Jews of any branch can look to all the teachings. This rabbi said this, and another rabbi said that, and someone else said the other thing but his name has been lost to the ages. If there's ever a time when there's actually peace on Earth, we may pay attention to those lists you mentioned, but until then, they don't really matter to most of us in our everyday lives.


You aren't born a Catholic because your mother is Catholic. Jewish is by birth, so even if you are an extreme atheist, you can be granted Israel citizenship as long as you were born to a Jewish mother. So one can be Jewish without believing in the God of the Bible?

If one is baptized Catholic and later converts to another religion, she can return to Catholicism without a formal conversion at a later time if she so chooses. Hence, "once a Catholic, always a Catholic."

Likewise, if one is born to a Jewish parent, and later converts to another religion, she can return to Judaism without a formal conversion at a later time if she so chooses.

Atheism is not a religion. It's defined by the absence of religion. Just as black is not a color but rather the absence of color. Defined by what it is not. So in the case of an atheist Jew, there is no conversion to another religion. The name Jew still holds.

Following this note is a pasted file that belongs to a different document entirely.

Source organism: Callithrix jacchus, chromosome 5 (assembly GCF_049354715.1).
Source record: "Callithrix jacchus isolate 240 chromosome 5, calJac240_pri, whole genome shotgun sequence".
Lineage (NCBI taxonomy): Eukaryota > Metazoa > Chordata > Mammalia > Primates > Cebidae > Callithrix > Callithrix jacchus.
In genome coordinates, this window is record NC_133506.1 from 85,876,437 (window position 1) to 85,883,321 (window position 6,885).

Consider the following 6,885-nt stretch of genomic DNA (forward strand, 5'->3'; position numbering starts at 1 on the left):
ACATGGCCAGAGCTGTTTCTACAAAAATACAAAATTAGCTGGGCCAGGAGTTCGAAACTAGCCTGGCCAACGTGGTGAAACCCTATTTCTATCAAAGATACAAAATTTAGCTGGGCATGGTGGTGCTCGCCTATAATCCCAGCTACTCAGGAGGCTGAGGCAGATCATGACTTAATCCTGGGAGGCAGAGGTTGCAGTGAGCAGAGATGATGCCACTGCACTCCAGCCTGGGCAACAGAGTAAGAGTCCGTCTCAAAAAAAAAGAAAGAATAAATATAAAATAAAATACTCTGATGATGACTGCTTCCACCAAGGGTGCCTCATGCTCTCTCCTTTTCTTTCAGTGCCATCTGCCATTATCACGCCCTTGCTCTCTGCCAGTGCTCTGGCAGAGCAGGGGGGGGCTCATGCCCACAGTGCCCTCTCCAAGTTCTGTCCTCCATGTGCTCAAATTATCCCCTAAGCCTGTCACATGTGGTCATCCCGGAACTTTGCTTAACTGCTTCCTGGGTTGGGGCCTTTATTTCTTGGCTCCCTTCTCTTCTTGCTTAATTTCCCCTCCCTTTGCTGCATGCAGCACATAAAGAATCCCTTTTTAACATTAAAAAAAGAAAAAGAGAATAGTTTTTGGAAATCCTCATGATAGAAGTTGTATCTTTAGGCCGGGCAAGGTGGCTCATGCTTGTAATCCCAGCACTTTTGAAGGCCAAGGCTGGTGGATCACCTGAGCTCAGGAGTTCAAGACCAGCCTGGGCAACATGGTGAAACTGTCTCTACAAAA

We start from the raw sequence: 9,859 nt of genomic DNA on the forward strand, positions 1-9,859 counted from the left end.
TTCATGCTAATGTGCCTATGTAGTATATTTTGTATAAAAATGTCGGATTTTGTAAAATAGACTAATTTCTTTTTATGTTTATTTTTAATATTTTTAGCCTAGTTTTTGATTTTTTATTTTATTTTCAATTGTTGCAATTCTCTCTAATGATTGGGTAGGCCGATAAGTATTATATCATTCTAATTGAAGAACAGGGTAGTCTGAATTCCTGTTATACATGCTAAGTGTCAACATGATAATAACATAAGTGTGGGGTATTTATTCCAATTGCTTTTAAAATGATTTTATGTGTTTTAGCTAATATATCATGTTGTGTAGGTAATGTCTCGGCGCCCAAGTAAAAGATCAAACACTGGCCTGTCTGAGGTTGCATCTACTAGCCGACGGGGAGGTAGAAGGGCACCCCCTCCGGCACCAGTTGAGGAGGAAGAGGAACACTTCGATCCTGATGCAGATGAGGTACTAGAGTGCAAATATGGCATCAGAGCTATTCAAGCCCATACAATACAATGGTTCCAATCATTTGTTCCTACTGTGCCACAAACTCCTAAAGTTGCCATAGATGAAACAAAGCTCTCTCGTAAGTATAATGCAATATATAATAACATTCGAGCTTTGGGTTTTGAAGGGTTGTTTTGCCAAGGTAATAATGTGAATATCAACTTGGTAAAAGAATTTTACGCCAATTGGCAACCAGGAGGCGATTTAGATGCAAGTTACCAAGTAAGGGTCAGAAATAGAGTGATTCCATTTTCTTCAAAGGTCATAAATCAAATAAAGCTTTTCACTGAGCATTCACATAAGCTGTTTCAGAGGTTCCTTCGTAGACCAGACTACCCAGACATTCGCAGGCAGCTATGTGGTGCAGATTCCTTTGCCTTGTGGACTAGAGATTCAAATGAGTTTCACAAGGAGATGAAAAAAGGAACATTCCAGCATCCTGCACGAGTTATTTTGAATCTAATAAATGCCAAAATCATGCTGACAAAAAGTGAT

In contrast, your Jonathon Cahn has converted to Christianity. He worships in a way that is not consistant with any Jewish teaching (Jesus) and is consistant with Christian teaching (Jesus.) Surely you can see that? He has converted. At a later time, if he so chooses, he can return to Judaism without a formal conversion. But for the present moment, he is a Christian.



~~~~~~~~~~~~~~~~~~~~~~~~~~~~~~~~~~~~~~~~~~~~~~
I eat my peas with honey. I've done it all my life.
It makes the peas taste funny, But it keeps them on the knife.



kshenkar
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Posted: 11/15/2012 9:34:46 AM


Kshenkar: if you don't mind me asking, what kind of orthodox are you?




Not at all. If I had to pick a label, I'd say Modern Orthodox machmir/Dati Leumi. Not sure if that means anything to you I keep fully kosher in and out of the house, keep Shabbos, wear skirts only, cover my hair with a wig, don't own a TV, etc. None of those things define my observance but they can paint a picture for you if the above terms don't



PeaCeaRyder
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Posted: 11/15/2012 10:01:20 AM

Instead, be happy that many Jews are rejecting their secular upbringing and rediscovering Judaism.
That's interesting.



"It is the duty of nations as well as of men to own their dependence upon the overruling power of God...and to recognize the sublime truth, announced in the Holy Scriptures and proven by all history, that those nations only are blessed whose God is the Lord." - Abraham Lincoln

Proclamation of a National Fast-Day, March 30, 1863.